In our memo last year, we acknowledged that it was close to impossible to predict the likely impact that the newly elected Trump administration would have on white-collar and regulatory enforcement. (White Collar and Regulatory Enforcement: What to Expect in 2017) Instead, we set out a list of initiatives we urged the new administration to consider, including clarifying standards for when cooperation credit would be given, reducing the use of monitors, and giving greater weight to a company’s pre-existing compliance program when exercising prosecutorial discretion, among other suggestions. While the DOJ under Attorney General Jeff Sessions has, for example, taken some steps toward clarifying the applicable standards for cooperation and increasing incentives to disclose misconduct in the FCPA area, few other policy choices or shifts in approach have been articulated or implemented. Continue reading →
In an anticipated and important decision, the Second Circuit Court of Appeals overturned a district court’s order requiring the unsealing of an independent monitor’s report detailing HSBC’s compliance with a deferred prosecution agreement. United States v. HSBC Bank USA, N.A. (Nos. 16-308, 16- 353, 16-1068, 16-1094, July 12, 2017). In so doing, the Second Circuit substantially limited a district court’s power to scrutinize DPAs, thereby following a course similarly embraced by the D.C. Circuit (as discussed in our prior memo).
In the district court, Judge Gleeson granted the joint request by DOJ and HSBC to approve the DPA, subject to the Court’s ongoing oversight of the DPA’s implementation pursuant to the Court’s asserted “supervisory authority”—a decision we discussed in our earlier memo. As part of its oversight, the Court ordered the government to file under seal an independent monitor’s report, which eventually led to a member of the public requesting access to the report. Construing that request as a motion to unseal, the Court granted the motion, finding that the monitor’s report was a “judicial document” subject to the public’s qualified First Amendment right of access. The government and HSBC appealed. Continue reading →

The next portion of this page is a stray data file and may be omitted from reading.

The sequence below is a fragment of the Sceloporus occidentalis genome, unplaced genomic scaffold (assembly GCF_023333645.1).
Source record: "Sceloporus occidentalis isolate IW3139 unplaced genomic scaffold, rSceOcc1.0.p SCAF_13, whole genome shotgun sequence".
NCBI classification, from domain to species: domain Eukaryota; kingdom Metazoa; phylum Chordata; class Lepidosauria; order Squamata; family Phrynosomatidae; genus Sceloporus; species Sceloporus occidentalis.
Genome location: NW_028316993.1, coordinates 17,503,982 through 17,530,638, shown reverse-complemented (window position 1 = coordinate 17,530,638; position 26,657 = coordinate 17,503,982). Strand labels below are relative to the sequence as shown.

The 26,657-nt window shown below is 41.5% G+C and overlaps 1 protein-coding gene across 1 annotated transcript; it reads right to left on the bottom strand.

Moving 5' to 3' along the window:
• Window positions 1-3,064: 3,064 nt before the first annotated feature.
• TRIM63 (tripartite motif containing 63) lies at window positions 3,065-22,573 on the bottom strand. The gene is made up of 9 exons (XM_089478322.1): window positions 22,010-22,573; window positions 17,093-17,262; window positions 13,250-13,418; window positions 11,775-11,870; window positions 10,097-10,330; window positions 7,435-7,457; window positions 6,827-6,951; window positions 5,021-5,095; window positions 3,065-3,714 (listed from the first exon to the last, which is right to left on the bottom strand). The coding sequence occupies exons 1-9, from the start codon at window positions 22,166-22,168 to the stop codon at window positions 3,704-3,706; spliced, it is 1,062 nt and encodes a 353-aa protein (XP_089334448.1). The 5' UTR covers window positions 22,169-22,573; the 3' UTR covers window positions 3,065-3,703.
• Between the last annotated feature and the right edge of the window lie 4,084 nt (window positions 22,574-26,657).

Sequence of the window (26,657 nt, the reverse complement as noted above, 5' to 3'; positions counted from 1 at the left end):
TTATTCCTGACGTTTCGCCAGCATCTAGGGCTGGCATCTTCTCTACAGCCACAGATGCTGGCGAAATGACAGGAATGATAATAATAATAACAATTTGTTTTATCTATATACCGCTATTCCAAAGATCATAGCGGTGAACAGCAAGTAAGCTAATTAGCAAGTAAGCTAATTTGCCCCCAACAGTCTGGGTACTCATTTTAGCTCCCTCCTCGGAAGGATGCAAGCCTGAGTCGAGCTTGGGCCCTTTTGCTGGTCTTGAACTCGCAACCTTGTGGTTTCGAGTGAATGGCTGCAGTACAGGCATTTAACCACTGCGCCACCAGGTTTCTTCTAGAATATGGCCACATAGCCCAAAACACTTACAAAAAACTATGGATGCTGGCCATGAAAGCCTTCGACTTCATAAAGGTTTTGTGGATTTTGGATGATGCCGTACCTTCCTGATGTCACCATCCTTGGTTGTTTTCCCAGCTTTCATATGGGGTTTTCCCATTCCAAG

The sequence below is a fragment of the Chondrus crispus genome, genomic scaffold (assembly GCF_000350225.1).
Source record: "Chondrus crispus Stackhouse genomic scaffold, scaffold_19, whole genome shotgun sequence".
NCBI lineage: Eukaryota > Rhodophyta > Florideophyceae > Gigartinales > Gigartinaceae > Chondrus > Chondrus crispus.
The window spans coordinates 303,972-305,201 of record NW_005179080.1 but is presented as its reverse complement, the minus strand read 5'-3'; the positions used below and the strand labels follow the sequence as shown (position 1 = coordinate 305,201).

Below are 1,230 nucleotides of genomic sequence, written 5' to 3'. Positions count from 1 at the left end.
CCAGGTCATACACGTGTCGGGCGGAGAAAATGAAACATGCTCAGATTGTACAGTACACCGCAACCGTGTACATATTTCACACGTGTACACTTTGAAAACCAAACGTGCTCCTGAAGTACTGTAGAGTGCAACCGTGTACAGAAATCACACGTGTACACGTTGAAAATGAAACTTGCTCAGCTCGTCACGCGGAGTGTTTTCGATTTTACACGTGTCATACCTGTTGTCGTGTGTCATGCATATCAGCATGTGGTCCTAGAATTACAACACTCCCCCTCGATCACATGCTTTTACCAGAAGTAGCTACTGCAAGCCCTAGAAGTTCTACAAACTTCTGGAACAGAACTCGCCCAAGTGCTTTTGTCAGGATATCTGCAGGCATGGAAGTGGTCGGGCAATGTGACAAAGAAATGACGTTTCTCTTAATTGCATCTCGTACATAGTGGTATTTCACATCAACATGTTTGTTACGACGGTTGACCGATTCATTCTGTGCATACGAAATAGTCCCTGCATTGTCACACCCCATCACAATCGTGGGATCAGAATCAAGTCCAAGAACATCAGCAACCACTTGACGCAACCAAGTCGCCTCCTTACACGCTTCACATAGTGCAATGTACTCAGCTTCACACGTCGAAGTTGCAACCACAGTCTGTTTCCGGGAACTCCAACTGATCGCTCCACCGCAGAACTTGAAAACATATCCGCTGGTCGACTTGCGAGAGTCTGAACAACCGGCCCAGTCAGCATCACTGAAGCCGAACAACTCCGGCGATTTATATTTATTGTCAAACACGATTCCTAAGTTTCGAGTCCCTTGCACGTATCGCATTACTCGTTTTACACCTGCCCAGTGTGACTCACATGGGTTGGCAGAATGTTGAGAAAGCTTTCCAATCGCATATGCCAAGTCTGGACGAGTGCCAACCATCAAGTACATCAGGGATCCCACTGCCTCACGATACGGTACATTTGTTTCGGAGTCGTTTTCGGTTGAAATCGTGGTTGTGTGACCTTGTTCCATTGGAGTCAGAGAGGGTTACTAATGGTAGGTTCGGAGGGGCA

Earlier this year, we noted that it was difficult, if not impossible, at that point to predict with confidence how the new administration might change white-collar criminal law enforcement priorities and practices. Three months later, however, some clearer signals are beginning to appear. In a pair of speeches delivered last week, on April 18 and April 20, Acting Principal Deputy Assistant Attorney General Trevor McFadden, a Trump Administration appointee, gave strong indications that the Department of Justice will continue to engage in active white-collar criminal enforcement, without substantial changes in direction from the previous administration. And in a speech yesterday, Attorney General Jeff Sessions promised continued prosecution of corporate fraud and misconduct and strong enforcement of the Foreign Corrupt Practices Act and other anti-corruption laws.
In his more detailed speeches, McFadden rejected what he called the “myth” that DOJ under AG Sessions was not interested in prosecuting white-collar crime. Continue reading →
Last fall, with some fanfare, the New York State Department of Financial Services (DFS) announced proposed cybersecurity regulations. As we previously reported, in a break from prior, high-level standards, the proposed regulations shifted toward a more prescriptive approach, mandating specific policies, onerous government notification requirements, and hands-on oversight from corporate leaders. Commentators and financial industry groups pushed back during the comment period. In response, on December 28, 2016, DFS released revised regulations, which, subject to further comment, will now become effective on March 1, 2017. Continue reading →